Stein attended the School of Visual Arts in New York and in the early 1970s became involved in the New York music and art scene, it was within this scene that he met Debbie Harry who became his friend and ‘muse’ and started a music collaboration that led to the creation of ‘Blondie’. Debbie jokingly calls Stein a voyeur but credits him with her eventual ease in front of the camera, ” All the experiences I had with Chris as his subject in those early days gave me confidence  that made it possible for me to do photo sessions with some of the world’s most famous photographers.”

Glenn O’Brien puts Chris’ work in context by suggesting that the New York of the 1970s and 1980s  was  run down and violent but had a small but very creative scene that allowed  musicians, artists, filmmakers and other to perfect their crafts.

The first chapter New York  explores this theme and scene  in some detail, a photograph from around  Great Jones Street in New York shows how the run down parts of the city resembled bombed out European cities. However it was cheap to live in these parts of the city and artists and musician gravitated to these areas. Out of this crucible began a series of bands who turned their back on the grand progressive rock scene and gravitated  to a more powerful rawer sound.  Suicide, New York Dolls, Magic Tramps, the Heartbreakers and the Ramones began to create large followings and Chris Stein documents the era with a series of photographs that also include some of the local ‘characters’ Lester Bangs, Divine and Jane County.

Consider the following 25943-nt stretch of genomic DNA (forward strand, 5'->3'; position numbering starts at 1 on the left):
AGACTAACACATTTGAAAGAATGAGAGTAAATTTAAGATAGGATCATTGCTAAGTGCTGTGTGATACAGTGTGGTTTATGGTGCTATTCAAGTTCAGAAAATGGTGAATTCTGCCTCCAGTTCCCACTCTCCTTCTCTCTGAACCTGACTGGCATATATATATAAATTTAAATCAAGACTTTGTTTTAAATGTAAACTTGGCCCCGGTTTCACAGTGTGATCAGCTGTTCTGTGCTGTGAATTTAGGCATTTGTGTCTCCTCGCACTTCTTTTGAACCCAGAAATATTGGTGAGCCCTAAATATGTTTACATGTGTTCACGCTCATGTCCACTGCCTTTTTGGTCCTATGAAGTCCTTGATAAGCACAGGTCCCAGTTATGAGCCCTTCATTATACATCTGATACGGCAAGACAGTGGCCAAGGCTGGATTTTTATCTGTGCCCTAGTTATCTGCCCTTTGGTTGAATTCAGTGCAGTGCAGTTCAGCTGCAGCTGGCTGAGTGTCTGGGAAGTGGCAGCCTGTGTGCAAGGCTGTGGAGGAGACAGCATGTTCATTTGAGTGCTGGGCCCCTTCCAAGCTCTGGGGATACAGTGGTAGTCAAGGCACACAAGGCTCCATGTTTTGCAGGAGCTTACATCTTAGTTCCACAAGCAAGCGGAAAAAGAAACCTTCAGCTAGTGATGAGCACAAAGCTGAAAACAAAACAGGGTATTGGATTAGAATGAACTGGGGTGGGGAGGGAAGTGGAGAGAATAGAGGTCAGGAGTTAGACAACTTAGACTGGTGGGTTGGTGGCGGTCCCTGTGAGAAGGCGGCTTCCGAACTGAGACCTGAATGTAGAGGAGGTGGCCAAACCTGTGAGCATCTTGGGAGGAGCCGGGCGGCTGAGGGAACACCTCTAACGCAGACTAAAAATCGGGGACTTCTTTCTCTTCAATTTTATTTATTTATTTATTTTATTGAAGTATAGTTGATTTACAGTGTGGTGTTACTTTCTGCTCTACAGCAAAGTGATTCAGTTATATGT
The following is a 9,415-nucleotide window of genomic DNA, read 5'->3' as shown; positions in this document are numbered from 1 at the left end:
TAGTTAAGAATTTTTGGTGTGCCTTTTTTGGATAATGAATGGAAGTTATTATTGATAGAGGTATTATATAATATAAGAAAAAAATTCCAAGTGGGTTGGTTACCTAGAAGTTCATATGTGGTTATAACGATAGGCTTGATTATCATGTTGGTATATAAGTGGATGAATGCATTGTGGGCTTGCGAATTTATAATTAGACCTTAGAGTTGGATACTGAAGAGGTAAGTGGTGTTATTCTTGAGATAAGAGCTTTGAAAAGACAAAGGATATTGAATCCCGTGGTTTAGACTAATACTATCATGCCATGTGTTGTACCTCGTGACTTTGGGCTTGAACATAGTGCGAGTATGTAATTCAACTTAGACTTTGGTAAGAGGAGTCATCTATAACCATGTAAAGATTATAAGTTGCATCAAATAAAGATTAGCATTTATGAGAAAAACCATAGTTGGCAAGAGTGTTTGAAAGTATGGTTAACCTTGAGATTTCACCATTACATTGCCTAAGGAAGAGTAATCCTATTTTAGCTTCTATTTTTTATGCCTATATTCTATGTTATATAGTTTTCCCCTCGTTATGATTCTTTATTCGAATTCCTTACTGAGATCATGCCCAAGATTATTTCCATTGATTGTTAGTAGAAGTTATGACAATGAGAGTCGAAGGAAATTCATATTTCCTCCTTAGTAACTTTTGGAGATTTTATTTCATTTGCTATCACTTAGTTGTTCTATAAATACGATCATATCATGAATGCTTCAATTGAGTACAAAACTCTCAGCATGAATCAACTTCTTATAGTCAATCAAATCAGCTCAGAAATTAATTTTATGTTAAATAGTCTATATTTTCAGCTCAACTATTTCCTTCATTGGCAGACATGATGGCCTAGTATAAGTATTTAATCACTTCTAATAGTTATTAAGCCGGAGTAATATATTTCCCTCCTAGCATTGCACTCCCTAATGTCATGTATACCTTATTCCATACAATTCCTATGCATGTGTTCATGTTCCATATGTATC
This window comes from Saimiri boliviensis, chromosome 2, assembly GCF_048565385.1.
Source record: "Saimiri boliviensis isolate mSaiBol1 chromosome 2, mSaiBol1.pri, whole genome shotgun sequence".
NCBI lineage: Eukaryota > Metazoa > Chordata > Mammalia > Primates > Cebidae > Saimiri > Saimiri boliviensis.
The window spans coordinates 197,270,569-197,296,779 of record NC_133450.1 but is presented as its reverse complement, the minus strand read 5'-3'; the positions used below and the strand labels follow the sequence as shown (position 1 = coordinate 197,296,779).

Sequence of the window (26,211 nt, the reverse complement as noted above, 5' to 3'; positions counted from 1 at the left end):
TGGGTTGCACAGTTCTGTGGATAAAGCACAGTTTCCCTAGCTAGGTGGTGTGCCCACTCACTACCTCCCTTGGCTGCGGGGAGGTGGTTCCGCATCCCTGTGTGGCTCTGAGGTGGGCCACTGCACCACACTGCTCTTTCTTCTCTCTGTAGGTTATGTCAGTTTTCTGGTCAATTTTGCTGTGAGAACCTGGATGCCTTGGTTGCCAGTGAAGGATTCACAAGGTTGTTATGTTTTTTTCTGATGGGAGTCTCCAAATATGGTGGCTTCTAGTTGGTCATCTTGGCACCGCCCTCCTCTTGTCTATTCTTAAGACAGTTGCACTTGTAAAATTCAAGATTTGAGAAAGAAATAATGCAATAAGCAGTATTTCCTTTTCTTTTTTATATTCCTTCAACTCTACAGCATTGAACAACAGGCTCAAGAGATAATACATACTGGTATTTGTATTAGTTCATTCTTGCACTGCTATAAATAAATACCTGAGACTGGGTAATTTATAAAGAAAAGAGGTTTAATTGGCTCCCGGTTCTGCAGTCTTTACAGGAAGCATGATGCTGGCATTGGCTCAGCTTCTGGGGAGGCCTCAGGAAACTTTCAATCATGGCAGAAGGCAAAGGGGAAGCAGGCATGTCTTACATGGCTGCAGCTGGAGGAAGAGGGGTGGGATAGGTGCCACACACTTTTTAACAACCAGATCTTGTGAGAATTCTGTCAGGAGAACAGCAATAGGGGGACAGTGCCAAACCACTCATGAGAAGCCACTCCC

But the main focus of Chris Stein’s photographs was Debbie Harry who throughout the 1970s was developing her persona. The series of photographs of naked Debbie in Patty Hearst mode from 1974 can be contrasted with a much more professional image in the late 70s.

The next chapter Above 14th Street charts that the rise of Blondie took Chris and Debbie out of New York and on the path to fame. Blondie’s Idiots tour in 1977 saw them mixing with the likes of David Bowie and Iggy Pop,  other up and coming stars Joan Jett, Devo,  and B-52’s in their early days are also featured.

The chapter entitled Los Angeles show that as Blondie became more successful, quite often  the squalor of New York  was left behind and the pictures of Debbie and  Chris around  the pool at the Tropicana Motel in Santa Monica  shows  that the West Coast scene was undergoing it own music revolution. Photographs of local bands the Avengers and The Screamers illustrate this movement but there are also an interesting photograph of rising female stars Debbie Harry, Suzi Quatro and Joan Jett.

If  Blondie worked hard to conquer the US at this time , the chapter Beyond US illustrates that they were on the verge of becoming a global phenomenon . Trips to Germany, Thailand,  and France are recorded , but it is visit to the UK that put Blondie in touch with the British Punk scene.  Photographs of Debbie with female British Punk stars Chrissie Hynde, Pauline Black, Poly Styrene , Viv Albertine, and Siouxsie Sioux  in a photo shoot for a magazine is an indication that women were at the forefront of the new movement. Debbie also features in pictures with the Buzzcocks and Sting .